Nutrition for Fibromyalgia – Video

with Julie Cerrato

with Julie Cerrato

Forming a solid nutritional plan is vital for fibromyalgia sufferers who may be nutrient-depleted.

The video link below notes that an anti-inflammatory, plant-based diet focusing on fresh fruits, vegetables and whole grains is highly advised for the treatment of fibromyalgia.

Also, learn about diet choices to avoid.

Video Link: Nutrition for Fibromyalgia with Julie Cerrato

For additional educational video clips submitted by AHHA members, visit the American Holistic Health Association’s Self Help Videos section.

Posted in CONDITIONS, fibromyalgia, HEALING APPROACHES, healthy foods, nutrition, NUTRITION/SUPPLEMENTATION | Tagged , , | Leave a comment

The Courage to Heal – Article

Steven E. Hodes, MD

Steven E. Hodes, MD

Before you can understand the nature of healing you must understand the spiritual nature of human beings.

The article linked offers powerful strategies which can help you in your internal struggles.

We need to learn, and really ‘get,’ that our minds do create our own realities and that courage is needed to face the challenge, to own up to that truth.

Article Link: The Courage to Heal by Steven E. Hodes, MD

For additional articles, visit the American Holistic Health Association’s Self-Help Articles Collection.

Posted in Beliefs, CONDITIONS, HEALING APPROACHES, integrative, LIFESTYLE/ATTITUDE | Tagged , , | Leave a comment

Mercury in amalgam fillings – Issue

IssuesBlogPhotoAfter decades, the controversy about the safety of mercury in dental fillings is in the headlines again. The convictions of each side are just as strong as ever. The dental industry insists that when mercury is combined with silver, tin, and copper for an amalgam filling, the mercury is chemically changed so that the levels of mercury vapor released in your mouth are low enough to be safe. Concerned consumer groups stress the documented toxic nature of mercury. They point out that the mercury vapors of the amalgam filling in your mouth are higher than the levels banned by the EPA in paint fumes over two decades ago.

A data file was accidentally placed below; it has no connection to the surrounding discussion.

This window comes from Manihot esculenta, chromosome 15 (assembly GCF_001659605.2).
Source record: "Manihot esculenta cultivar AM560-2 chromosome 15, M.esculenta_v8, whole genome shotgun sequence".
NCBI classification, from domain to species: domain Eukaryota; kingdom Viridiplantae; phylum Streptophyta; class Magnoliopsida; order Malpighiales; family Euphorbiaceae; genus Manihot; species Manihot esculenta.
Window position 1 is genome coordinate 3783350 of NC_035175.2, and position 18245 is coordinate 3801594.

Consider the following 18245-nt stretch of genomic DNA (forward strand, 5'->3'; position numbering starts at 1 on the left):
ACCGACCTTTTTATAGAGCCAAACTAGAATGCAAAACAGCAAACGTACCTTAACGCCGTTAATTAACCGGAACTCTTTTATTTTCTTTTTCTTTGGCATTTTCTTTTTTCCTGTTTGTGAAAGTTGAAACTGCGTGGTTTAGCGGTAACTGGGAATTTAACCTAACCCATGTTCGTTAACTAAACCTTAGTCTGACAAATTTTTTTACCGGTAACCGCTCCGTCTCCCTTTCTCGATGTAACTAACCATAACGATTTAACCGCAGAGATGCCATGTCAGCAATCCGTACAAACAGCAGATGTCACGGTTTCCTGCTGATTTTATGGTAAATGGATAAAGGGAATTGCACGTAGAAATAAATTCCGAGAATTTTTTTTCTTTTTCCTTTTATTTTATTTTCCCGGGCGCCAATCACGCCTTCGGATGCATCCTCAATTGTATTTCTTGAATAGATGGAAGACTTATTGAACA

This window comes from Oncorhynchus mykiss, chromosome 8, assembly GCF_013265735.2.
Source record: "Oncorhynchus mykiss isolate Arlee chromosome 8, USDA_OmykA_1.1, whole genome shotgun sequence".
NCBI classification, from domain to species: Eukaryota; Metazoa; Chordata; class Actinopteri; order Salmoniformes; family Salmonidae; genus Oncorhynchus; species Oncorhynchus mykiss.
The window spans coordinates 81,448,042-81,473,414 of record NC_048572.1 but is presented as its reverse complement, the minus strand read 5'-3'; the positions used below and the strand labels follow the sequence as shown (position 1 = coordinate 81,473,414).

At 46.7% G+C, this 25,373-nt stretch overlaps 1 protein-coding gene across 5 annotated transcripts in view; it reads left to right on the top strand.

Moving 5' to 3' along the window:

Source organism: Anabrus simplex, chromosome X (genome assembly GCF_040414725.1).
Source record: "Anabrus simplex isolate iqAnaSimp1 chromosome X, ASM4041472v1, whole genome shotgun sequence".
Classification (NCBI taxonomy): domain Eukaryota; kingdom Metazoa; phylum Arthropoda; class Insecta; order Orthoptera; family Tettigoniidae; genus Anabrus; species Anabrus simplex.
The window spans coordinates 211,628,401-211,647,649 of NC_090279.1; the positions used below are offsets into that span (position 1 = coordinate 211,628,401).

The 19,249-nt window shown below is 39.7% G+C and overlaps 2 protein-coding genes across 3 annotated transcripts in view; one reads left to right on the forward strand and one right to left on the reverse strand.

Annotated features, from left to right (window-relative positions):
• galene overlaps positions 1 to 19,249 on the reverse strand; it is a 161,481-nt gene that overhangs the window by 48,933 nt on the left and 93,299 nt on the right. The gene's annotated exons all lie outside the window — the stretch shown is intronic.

ISSUE: Mercury in amalgam fillings

AHHA strives to maintain a neutral position on issues. To support those who wish to learn more about this month’s issue, we have compiled the following pro and con online articles to get you started.

Pro Link #1: About Dental Amalgam Fillings
U.S. Food and Drug Administration

Pro Link #2: What is Dental Amalgam (Silver Filling)? (9/6/14)

Pro Link #3: Fillings, Silver-Colored
American Dental Association

Con Link #1: Are Amalgam Fillings Dangerous? 60 Minutes Investigates Amalgam Fillings (5/16/14)
Dr. Marilyn K. Jones

Con Link #2: Measurably Misleading (August 2014)
Consumers for Dental Choice

Con Link #3: New Report Finds FDA Deliberately Deceptive—and Slowly Poisoning Millions of Americans (8/12/14)
Alliance for Natural Health USA

We encourage you to post your comments and tell your friends about additional resources you have found relating to this important health issue.

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Balance, Stress, and Optimal Health – Video

with Emmett Miller, MD

with Emmett Miller, MD

Dr. Miller offers you a deeper understanding of how the mind and body can work in harmony to produce healing, balance and wellness.

In the video link below learn how this deeper understanding can help you to reclaim your inborn personal wisdom and integrate with the scientific knowledge and techniques of modern medicine.

Enjoy the benefits of uniting the seemingly disparate fields of knowledge and experience.

Video Link: Balance, Stress, and Optimal Health with Emmett Miller, MD

For additional educational video clips submitted by AHHA members, visit AHHA’s Self Help Videos section.

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Whole Grain Pasta: Good For Your Health!

Judy E. Buss

Judy E. Buss

Whole grains play a major role in a healthy diet. These edible gems are packed with disease-fighting, health-boosting nutrients. They contain lean protein, vitamins, minerals, antioxidants, fiber and numerous other beneficial compounds. As is the case in many other beneficial foods, pasta should also be consumed in moderation.

Grains are seeds from a family of grasses. In processed (abused) grains, vital parts of the seed have been removed in order to prolong shelf life and for other reasons. In “enriched” grains, some nutrients are artificially added back, however, this does not adequately compensate for the nutritional loss. White pasta, white bread, and white rice are some examples. Whole grain pasta is made from mostly durum or semolina (a type of wheat suitable for making pasta), but may also contain spelt, amaranth, rice, or even beans. Gluten intolerant individuals can substitute with pasta made from gluten-free grain or vegetables.